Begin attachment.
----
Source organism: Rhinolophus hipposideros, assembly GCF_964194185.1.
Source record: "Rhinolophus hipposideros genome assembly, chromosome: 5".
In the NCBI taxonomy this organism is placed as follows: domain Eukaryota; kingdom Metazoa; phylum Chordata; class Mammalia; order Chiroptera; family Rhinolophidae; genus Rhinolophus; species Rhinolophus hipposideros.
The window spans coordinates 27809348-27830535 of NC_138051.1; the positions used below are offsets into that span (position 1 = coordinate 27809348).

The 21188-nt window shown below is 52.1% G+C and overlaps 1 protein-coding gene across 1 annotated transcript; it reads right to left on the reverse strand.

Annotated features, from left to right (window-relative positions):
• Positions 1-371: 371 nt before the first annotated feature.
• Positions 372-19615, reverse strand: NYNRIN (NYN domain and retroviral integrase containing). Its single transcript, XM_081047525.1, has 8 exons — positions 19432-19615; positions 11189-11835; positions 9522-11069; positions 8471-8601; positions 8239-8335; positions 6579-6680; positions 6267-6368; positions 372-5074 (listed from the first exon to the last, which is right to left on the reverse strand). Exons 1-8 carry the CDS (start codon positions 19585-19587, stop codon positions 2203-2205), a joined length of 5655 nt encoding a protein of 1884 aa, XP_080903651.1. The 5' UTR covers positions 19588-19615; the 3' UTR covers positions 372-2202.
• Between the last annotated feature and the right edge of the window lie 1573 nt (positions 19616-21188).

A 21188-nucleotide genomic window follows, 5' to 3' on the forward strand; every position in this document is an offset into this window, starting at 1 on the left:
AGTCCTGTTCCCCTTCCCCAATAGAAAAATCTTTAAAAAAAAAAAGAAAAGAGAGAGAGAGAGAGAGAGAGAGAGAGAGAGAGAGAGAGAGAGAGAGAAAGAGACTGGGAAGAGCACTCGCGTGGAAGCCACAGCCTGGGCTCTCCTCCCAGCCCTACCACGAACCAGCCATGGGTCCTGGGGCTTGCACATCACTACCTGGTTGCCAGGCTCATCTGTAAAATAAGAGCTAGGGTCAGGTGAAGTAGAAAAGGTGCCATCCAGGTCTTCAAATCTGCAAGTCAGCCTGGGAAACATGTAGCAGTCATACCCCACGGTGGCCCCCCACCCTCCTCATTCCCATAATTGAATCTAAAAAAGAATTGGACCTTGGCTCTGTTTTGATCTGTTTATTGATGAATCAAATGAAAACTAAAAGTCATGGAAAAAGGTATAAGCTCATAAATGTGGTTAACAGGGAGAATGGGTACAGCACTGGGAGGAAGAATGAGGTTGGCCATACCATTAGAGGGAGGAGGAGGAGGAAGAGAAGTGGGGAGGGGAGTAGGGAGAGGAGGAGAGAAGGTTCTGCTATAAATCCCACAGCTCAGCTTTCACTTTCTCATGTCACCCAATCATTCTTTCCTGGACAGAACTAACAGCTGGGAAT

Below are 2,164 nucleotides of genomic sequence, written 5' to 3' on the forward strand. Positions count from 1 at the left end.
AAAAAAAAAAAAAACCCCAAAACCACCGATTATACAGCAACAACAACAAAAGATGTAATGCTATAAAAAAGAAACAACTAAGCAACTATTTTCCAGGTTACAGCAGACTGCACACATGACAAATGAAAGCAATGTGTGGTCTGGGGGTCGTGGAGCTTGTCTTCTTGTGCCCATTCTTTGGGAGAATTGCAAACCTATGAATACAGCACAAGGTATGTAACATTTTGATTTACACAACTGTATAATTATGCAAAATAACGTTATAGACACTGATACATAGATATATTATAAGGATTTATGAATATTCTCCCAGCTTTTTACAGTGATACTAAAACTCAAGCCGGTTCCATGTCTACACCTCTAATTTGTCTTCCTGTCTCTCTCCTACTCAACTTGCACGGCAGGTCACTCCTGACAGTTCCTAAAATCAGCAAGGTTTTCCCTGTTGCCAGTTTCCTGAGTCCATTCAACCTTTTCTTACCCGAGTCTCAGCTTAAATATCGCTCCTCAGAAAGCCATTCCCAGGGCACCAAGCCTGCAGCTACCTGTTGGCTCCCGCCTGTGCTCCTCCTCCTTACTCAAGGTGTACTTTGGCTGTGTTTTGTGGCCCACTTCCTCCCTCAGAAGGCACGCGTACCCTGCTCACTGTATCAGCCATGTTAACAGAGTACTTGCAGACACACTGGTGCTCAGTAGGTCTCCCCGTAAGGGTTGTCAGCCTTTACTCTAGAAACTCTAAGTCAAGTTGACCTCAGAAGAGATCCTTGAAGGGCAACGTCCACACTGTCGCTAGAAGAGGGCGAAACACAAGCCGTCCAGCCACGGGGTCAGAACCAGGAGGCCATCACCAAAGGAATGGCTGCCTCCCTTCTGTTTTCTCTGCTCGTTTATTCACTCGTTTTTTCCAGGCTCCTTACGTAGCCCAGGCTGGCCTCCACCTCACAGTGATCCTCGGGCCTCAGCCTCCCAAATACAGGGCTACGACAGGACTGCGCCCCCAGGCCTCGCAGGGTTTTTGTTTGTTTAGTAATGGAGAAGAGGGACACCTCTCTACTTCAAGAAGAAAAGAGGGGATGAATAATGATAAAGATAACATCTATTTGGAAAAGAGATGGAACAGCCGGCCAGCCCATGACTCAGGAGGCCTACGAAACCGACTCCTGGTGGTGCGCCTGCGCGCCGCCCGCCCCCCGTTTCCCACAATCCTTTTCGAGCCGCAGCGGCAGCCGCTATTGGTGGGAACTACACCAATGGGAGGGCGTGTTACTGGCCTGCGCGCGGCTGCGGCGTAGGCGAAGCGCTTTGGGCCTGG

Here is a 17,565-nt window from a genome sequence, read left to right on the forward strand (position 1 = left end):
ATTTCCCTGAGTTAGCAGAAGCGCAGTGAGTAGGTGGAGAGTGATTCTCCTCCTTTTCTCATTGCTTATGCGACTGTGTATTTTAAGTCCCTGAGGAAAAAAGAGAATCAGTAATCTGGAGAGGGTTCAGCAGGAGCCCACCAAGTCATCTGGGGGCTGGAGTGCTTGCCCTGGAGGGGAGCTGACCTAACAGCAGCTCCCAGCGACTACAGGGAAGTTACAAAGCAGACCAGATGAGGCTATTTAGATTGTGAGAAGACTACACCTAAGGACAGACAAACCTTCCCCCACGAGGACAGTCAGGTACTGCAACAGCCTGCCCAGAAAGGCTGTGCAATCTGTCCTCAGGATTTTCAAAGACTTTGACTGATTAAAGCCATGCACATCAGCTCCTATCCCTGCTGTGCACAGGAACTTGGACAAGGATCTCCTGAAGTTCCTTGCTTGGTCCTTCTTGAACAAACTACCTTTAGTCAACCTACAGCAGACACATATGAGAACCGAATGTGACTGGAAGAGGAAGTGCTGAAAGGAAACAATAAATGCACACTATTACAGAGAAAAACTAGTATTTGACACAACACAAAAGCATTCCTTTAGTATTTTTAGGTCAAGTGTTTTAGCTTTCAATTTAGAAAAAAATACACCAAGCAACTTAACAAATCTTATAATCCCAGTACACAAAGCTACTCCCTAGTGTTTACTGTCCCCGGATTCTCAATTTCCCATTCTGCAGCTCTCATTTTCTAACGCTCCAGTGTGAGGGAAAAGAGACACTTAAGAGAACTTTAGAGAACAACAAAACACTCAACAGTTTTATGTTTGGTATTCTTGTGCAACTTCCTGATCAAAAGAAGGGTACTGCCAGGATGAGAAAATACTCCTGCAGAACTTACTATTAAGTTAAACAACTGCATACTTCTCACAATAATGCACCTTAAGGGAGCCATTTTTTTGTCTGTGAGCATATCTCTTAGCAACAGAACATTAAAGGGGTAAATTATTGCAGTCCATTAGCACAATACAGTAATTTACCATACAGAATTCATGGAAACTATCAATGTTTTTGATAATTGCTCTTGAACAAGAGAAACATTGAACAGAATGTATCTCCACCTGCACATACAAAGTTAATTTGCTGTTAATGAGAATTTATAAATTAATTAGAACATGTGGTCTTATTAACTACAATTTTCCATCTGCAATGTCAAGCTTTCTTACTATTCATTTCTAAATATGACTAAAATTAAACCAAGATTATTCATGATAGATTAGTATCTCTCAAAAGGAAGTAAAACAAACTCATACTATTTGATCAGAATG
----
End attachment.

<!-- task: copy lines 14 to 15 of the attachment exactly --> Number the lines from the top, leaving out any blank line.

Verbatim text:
Here is a 17,565-nt window from a genome sequence, read left to right on the forward strand (position 1 = left end):
ATTTCCCTGAGTTAGCAGAAGCGCAGTGAGTAGGTGGAGAGTGATTCTCCTCCTTTTCTCATTGCTTATGCGACTGTGTATTTTAAGTCCCTGAGGAAAAAAGAGAATCAGTAATCTGGAGAGGGTTCAGCAGGAGCCCACCAAGTCATCTGGGGGCTGGAGTGCTTGCCCTGGAGGGGAGCTGACCTAACAGCAGCTCCCAGCGACTACAGGGAAGTTACAAAGCAGACCAGATGAGGCTATTTAGATTGTGAGAAGACTACACCTAAGGACAGACAAACCTTCCCCCACGAGGACAGTCAGGTACTGCAACAGCCTGCCCAGAAAGGCTGTGCAATCTGTCCTCAGGATTTTCAAAGACTTTGACTGATTAAAGCCATGCACATCAGCTCCTATCCCTGCTGTGCACAGGAACTTGGACAAGGATCTCCTGAAGTTCCTTGCTTGGTCCTTCTTGAACAAACTACCTTTAGTCAACCTACAGCAGACACATATGAGAACCGAATGTGACTGGAAGAGGAAGTGCTGAAAGGAAACAATAAATGCACACTATTACAGAGAAAAACTAGTATTTGACACAACACAAAAGCATTCCTTTAGTATTTTTAGGTCAAGTGTTTTAGCTTTCAATTTAGAAAAAAATACACCAAGCAACTTAACAAATCTTATAATCCCAGTACACAAAGCTACTCCCTAGTGTTTACTGTCCCCGGATTCTCAATTTCCCATTCTGCAGCTCTCATTTTCTAACGCTCCAGTGTGAGGGAAAAGAGACACTTAAGAGAACTTTAGAGAACAACAAAACACTCAACAGTTTTATGTTTGGTATTCTTGTGCAACTTCCTGATCAAAAGAAGGGTACTGCCAGGATGAGAAAATACTCCTGCAGAACTTACTATTAAGTTAAACAACTGCATACTTCTCACAATAATGCACCTTAAGGGAGCCATTTTTTTGTCTGTGAGCATATCTCTTAGCAACAGAACATTAAAGGGGTAAATTATTGCAGTCCATTAGCACAATACAGTAATTTACCATACAGAATTCATGGAAACTATCAATGTTTTTGATAATTGCTCTTGAACAAGAGAAACATTGAACAGAATGTATCTCCACCTGCACATACAAAGTTAATTTGCTGTTAATGAGAATTTATAAATTAATTAGAACATGTGGTCTTATTAACTACAATTTTCCATCTGCAATGTCAAGCTTTCTTACTATTCATTTCTAAATATGACTAAAATTAAACCAAGATTATTCATGATAGATTAGTATCTCTCAAAAGGAAGTAAAACAAACTCATACTATTTGATCAGAATG